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Letter From An Occupant

This is a letter by Jack Abott written to Norman Mailer from a federal penitentiary in the 1980s. I came across it in my readings for class and it really struck me because it was written so beautifully and because of the real saddness I felt from it. It’s a bit long but it’s an interesting read. This was taken from “Is There a History of Sexuality?” by David Halperin.

Letter

It really was years, many years before I began to actually realize that the women in my life–the prostitutes as well as the soft, pretty girls who giggles and teased me so much, my several wives and those of my friends–it was years before I realized that they were not women, but men; years before I assimilated the notion that this was unnatural.

I still only knew this intellectually, for the most part–but for the small part that remains to my ken, I know it is like a hammer blow to my temple and the shame I feel is profound. Not because of the thing itself, the sexual love I have enjoyed with these women (some so devoted it aches to recall it), but because of the shame–and anger–that the world could so intimately betray me; so profoundly touch and move me–and then laugh at me and accuse my soul of sickness, when that sickness has rescued me from mental derangement and despairs so black as to cast this night that surrounds us in prison into day.

I do not mean to say I never knew the physical difference–no one but an imbecile could make such a claim. I took it, without reflection or the slightest doubt, that this was a natural sex that emerged within the society of men, with attributes that naturally complemented masculine attributes. I thought it was a natural phenomenon in the society of women as well.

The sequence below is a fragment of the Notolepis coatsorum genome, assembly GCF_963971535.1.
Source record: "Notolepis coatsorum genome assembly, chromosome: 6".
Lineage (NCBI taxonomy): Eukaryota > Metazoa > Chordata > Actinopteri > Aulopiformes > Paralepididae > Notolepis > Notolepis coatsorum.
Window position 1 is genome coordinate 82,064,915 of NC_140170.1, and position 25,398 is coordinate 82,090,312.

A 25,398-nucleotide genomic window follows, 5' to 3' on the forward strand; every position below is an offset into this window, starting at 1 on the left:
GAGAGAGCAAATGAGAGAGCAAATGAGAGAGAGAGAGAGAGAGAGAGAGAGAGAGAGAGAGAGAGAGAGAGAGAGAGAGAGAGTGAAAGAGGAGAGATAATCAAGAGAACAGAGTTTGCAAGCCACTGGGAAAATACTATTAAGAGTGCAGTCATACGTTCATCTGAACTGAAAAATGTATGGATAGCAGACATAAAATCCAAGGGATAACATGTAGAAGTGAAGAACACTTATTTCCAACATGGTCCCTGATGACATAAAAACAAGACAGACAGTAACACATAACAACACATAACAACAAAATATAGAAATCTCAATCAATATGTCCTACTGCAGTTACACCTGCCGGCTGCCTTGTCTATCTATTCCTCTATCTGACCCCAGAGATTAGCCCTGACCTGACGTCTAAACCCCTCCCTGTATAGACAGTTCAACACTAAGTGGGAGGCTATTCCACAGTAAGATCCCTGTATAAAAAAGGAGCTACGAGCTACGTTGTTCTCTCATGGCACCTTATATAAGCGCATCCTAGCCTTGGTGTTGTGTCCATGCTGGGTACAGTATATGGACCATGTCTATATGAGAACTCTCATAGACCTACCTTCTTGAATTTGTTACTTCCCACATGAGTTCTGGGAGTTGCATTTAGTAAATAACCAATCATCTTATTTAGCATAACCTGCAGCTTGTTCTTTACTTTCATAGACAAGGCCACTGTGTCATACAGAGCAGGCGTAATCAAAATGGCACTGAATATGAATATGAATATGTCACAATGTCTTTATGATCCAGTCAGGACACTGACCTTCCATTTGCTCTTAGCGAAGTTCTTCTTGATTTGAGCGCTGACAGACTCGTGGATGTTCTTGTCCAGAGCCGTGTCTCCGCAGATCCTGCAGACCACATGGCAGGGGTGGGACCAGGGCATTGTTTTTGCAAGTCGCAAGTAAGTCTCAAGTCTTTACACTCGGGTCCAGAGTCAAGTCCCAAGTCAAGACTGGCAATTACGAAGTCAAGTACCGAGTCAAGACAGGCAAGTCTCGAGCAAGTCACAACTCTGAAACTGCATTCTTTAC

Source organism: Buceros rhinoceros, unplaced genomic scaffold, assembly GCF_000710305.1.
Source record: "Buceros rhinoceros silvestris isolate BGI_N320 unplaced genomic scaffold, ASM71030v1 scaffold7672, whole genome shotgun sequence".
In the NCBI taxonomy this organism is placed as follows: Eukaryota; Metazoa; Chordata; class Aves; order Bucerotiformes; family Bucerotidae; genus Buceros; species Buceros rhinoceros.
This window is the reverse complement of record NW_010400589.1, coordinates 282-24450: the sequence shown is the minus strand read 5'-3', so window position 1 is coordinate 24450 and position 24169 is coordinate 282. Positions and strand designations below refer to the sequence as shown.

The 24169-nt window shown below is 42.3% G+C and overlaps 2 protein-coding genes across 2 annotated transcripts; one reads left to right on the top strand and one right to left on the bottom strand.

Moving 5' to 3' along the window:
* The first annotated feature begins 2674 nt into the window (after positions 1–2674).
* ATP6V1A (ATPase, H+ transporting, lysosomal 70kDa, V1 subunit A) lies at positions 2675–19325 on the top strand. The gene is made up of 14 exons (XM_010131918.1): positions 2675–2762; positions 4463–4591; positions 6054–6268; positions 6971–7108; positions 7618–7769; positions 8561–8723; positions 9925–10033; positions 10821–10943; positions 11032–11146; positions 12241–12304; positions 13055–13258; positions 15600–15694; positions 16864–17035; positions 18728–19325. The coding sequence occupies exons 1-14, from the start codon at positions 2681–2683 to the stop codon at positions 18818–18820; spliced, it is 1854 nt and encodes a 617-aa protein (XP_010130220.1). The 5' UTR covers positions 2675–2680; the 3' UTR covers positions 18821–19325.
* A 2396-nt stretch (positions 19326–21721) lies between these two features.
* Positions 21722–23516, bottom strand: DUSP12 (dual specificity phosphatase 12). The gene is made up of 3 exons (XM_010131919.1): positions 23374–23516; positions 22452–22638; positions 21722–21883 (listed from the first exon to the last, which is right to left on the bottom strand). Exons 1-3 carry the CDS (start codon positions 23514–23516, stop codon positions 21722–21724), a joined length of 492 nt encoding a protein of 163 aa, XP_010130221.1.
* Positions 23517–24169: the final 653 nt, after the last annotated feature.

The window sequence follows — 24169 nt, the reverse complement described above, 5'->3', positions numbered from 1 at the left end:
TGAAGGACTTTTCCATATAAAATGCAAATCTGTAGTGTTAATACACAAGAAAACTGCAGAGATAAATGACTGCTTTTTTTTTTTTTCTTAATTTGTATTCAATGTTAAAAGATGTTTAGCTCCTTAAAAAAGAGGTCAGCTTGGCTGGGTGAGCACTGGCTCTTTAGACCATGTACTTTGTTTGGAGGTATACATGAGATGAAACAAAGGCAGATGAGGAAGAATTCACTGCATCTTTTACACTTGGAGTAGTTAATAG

The attributes were feminine and so there seemed no gross misrepresentation of facts to call them (among us men) “women.” Many of my “women” had merely the appearance of handsome, extremely neat, and polite young men. I have learned, analyzing my feelings today, that those attributes I called feminine a moment ago were not feminine in any way as it appears in the real female sex. These attributes seem now merely and tendency to need, to depend on another man; to need never to become a rival or to compete with other men in the pursuits men, among themselves, engage in. It was, it occurs to me now, almost boyish–not really feminine at all.

This is the way it always was, even in the State Industrial School for boys–a penal institution for juvenile delinquents–where I served five years, from age twelve to age seventeen. They were the possession and sign of manhood and it never occurred to any of us that this was strange and unnatural. It is how I grew up–a natural part of life in prison.

It was difficult for me to grasp the definition of the clinical term “homosexual”–and when I finally did it devastated me.

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